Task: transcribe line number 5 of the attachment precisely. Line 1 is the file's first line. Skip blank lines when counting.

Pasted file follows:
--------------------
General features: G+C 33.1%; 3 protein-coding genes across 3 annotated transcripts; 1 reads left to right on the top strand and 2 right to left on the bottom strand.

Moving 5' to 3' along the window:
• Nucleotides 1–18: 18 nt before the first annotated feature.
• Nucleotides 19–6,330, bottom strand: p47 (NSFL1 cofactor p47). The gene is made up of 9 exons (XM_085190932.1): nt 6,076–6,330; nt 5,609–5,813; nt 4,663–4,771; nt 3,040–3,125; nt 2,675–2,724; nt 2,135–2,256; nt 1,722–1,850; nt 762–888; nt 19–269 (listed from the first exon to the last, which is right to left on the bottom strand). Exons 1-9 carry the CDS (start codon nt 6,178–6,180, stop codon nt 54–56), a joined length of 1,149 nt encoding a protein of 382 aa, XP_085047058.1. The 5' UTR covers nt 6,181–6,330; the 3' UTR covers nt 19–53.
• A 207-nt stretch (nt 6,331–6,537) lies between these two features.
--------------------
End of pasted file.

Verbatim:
• A 207-nt stretch (nt 6,331–6,537) lies between these two features.